Jaguar

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Jaguar

by Philip Porter. 224pp. 9.1/4″x 13″. (Sidgwick & Jackson, Tavistock Chambers, Bloomsbury Way, London WC1A 2SG. £19.95.)

The word “lavish” barely describes this thick arid heavy volume, with its leather-effect dust-sheet, which overflows with illustration both colour and period black-and-white. In style it often looks more like a sales brochure than a book, though the complete story of the Coventry company is outlined in its many pages.

Much of the detail and research of Porter’s earlier Jaguar books has been sacrificed for this very visual work, but in compensation a number of side-panels about various subjects such as Ecurie Ecosse, the BMC merger or Sir John Egan gives stimulus to the reading matter and amplifies the range of posters, brochures, drawings and cut-aways which adorn the pages.

Most surprising is the price of only £19.95, which seems good value for something with so much colour included. GC

Foulis/Haynes has come up with two more new titles, Ford-Based Kit Cars by Pierce Riemer and Stephen Mills, and The Beetle — The Chronicle of the People’s Car by Etzold.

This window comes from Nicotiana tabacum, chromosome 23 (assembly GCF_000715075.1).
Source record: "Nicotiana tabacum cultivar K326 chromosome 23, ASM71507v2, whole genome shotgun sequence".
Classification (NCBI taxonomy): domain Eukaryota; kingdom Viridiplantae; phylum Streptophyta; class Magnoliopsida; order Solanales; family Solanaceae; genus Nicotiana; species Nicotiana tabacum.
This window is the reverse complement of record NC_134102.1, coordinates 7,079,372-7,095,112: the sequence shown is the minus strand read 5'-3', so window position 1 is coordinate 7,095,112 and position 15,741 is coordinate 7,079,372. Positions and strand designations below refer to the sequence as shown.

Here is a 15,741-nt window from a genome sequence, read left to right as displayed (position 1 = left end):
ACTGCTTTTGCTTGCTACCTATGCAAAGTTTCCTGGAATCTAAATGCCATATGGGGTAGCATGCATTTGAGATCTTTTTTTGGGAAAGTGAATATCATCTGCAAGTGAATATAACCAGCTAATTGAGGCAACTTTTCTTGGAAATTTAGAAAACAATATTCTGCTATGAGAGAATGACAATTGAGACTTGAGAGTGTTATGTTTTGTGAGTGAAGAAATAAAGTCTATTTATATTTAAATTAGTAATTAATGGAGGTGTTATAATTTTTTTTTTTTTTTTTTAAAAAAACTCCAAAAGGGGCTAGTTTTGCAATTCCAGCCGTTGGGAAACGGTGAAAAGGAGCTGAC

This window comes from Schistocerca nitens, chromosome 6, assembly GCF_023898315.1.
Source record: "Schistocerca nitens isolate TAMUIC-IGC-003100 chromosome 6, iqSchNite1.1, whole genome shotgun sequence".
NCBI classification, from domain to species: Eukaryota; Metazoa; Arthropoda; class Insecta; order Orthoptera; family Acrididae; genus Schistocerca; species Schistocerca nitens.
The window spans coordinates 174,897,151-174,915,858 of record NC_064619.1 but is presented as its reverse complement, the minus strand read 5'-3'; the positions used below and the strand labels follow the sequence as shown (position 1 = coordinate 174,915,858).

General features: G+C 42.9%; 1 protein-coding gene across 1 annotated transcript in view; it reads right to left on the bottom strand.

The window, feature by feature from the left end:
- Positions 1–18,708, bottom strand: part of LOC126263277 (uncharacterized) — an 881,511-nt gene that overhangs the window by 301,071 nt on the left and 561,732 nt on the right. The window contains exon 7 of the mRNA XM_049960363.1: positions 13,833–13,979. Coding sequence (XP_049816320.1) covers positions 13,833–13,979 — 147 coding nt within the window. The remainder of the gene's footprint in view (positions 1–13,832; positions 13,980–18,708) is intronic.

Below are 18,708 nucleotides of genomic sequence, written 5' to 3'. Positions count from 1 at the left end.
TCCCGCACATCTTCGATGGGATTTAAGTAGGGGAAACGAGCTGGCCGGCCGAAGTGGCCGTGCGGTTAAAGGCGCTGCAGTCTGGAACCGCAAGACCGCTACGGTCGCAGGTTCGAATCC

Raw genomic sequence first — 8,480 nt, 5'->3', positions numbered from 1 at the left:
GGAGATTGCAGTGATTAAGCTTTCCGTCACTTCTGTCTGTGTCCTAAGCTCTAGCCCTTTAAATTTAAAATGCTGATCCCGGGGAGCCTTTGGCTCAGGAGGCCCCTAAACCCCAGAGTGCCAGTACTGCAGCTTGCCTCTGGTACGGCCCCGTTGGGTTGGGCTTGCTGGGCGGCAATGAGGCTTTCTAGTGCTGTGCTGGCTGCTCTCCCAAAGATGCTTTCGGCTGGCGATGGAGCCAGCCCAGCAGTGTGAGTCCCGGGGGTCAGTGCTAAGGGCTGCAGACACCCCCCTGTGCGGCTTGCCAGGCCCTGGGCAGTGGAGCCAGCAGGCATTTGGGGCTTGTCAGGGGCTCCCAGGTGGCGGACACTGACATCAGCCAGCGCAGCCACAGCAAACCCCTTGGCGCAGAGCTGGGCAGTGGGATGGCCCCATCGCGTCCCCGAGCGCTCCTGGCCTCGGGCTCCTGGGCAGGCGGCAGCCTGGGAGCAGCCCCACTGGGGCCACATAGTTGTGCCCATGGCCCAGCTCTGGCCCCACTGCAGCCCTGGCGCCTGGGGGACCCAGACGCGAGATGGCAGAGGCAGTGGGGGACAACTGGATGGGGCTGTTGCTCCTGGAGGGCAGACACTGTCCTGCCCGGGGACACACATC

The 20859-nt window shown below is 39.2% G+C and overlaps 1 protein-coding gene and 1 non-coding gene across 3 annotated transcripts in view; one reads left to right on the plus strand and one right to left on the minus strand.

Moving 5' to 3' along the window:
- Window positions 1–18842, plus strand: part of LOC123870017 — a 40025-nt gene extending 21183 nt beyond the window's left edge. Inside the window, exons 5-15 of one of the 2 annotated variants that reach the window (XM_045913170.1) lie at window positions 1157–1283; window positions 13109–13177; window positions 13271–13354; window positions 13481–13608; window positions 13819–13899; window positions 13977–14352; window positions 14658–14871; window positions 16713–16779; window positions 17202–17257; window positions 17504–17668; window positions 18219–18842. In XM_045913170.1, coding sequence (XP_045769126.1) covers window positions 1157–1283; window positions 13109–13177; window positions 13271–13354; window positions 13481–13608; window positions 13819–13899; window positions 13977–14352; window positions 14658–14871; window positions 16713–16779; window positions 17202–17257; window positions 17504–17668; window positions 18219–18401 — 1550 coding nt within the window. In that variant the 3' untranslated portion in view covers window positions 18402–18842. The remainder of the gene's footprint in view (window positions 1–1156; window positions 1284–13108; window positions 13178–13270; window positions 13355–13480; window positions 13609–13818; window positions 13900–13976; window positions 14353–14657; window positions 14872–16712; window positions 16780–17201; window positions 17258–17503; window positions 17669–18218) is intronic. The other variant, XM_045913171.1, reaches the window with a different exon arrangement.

The former, priced at £14.95, tries to cover just about everything, including fun-cars, jeeps, estates, and even the Lambo, Porsche and Ferrari replicas, so should find favour with home constructors. The other book seems unnecessary, consisting as it does (and this is only Volume One), of masses of figures relating to the ever-popular but nevertheless outdated Beetle which are available from other sources, illustrated by pictures which seem to have been lifted from Volkswagen instruction books. Not to be too unkind, there are a great many avid Beetle users who might care to have such statistics between two hard covers, but it will cost them £15.95. WB

Pirelli’s celebrated calendar has raised a great deal of money for charity (and ten of them fetched £45 more at auction than an Andy Warhol painting). To coincide with its re-introduction, Pavilion Books has told the whole remarkable story of this production — claimed to have been more successful publicity-wise than campaigns of Esso, Coca-Cola and Marlboro — in The Pirelli Calendar Album by Derek Forsythe and Michael Pye. With more than 400 colour pictures and 50 black and white ones in its 224 coffee-table size pages, it sells for £20. WB

A revised edition of Ginetta — The Illustrated History by John Rose has been issued by Foulis/Haynes, bringing the story up to the G-32, in 168 informative 6.1/2″ x 8.1/2″ pages. Ginetta’s managing director Bob Walklett again contributes the foreword. The price is £12.95. WB